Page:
Interference of Waves
When two waves cross, their heights (amplitudes) add. The following applet shows the addition of two red waves as a blue wave (bottom).(NOTE: if you don't see an image below you may need to adjust the security settings on your internet browser to allow for Java scripts.)
Use the slider bar to shift the second red wave and
see the effect on the blue (sum) wave. The shift is called the phase of the wave and can range
from 0 to 360 degrees.
If the two red waves are in phase (i.e. phase = 0o) then the addition is a bigger blue wave. This is called constructive interference.
If the red waves are out of phase (i.e. phase = 180o) then the addition results in no wave at all. This is called destructive interference as the wave vanishes.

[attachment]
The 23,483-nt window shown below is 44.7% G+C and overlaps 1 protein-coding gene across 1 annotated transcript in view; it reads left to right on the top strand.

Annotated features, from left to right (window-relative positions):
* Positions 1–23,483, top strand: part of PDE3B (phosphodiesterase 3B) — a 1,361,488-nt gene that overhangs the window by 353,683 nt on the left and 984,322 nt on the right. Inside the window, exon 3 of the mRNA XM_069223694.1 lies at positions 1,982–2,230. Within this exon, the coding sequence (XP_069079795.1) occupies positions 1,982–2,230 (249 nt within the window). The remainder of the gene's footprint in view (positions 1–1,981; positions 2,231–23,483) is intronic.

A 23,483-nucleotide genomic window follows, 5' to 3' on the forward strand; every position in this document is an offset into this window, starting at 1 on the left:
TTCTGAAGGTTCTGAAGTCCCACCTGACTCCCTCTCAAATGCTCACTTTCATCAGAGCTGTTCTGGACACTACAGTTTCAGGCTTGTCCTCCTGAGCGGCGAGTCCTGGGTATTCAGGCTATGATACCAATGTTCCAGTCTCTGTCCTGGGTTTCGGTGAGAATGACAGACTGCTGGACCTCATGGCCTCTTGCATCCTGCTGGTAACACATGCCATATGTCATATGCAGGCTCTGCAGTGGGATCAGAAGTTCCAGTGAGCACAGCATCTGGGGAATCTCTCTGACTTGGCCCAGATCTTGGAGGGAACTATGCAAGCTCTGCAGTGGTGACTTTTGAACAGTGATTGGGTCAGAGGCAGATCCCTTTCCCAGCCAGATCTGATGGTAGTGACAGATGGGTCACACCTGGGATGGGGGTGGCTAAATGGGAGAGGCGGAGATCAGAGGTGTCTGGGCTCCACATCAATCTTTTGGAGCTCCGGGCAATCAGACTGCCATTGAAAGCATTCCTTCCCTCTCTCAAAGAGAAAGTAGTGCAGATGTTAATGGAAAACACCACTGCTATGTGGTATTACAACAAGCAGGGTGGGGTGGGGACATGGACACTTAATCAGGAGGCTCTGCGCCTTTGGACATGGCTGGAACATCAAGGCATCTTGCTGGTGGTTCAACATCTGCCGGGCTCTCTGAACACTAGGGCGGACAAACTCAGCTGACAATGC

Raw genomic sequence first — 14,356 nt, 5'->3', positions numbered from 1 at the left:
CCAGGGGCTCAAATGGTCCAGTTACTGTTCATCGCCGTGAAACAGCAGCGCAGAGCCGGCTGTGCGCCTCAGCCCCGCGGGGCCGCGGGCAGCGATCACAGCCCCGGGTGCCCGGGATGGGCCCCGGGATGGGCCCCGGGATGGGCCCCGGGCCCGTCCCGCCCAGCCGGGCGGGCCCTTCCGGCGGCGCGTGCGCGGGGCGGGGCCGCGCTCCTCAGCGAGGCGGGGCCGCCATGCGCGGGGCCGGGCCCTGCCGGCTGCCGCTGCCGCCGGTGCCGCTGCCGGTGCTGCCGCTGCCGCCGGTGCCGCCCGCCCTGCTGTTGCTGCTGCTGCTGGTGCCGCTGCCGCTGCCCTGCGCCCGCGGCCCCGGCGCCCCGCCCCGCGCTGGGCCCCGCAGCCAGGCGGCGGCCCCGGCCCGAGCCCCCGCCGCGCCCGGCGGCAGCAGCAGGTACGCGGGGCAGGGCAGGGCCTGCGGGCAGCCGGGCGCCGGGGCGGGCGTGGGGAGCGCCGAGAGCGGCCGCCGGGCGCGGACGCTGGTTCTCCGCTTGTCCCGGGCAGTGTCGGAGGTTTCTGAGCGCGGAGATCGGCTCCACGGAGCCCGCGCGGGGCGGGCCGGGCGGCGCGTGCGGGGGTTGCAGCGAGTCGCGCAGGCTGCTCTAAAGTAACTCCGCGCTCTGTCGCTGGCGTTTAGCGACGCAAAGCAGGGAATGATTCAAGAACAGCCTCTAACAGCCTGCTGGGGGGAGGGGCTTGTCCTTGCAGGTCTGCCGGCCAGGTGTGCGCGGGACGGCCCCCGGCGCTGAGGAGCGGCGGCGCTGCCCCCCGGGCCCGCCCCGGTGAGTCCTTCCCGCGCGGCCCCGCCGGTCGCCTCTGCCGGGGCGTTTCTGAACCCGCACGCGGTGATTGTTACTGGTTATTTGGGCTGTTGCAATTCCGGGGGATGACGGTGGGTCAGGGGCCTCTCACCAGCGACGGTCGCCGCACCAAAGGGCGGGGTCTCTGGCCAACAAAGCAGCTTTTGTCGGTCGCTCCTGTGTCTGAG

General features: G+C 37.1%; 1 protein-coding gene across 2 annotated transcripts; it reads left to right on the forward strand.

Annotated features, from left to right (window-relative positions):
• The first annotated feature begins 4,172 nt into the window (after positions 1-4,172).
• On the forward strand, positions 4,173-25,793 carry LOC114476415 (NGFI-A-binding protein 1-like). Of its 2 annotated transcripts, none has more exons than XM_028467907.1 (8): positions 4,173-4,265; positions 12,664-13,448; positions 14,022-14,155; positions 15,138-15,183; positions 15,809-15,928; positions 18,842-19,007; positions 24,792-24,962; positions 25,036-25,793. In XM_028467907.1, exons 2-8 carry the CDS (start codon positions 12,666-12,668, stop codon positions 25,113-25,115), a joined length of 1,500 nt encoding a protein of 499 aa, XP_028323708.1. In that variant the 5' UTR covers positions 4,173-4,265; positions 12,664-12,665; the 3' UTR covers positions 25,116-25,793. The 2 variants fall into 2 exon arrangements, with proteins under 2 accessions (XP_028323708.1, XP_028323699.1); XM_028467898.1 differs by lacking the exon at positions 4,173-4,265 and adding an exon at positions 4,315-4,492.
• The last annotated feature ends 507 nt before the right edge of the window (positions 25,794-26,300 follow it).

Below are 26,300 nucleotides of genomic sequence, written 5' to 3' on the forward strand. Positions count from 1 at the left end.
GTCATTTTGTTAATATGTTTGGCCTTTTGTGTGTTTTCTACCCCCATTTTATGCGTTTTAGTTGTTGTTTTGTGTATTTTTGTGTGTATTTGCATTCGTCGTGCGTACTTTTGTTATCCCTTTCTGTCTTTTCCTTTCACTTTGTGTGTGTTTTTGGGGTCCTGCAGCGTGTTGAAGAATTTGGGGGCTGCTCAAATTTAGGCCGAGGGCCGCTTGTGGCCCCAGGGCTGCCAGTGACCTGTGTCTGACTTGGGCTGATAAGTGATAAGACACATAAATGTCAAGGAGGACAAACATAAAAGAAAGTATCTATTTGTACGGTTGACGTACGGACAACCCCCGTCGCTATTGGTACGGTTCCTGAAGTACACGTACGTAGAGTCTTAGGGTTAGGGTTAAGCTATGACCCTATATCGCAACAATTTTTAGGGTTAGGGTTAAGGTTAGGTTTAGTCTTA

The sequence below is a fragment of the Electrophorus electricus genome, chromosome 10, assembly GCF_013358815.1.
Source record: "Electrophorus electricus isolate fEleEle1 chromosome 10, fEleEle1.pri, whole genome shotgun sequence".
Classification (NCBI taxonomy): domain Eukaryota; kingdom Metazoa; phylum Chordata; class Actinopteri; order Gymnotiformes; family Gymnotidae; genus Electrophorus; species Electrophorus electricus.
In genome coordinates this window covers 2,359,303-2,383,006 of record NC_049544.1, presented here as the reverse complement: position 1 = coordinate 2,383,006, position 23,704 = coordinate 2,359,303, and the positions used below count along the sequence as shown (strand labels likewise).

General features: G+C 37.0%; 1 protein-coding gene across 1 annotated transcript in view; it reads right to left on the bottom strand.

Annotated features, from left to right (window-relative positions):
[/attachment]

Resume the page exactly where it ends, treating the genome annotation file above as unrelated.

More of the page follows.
Interference occurs in quantum physics whenever there is more than one possible path or process from a starting point to the final point. The interference may be due to adding waves associated with a particle from two separate paths (as in the electron waves in the Introduction section). It could also arise in more subtle situations such as when there are two different ways an electron can go from one orbit to another in an atom.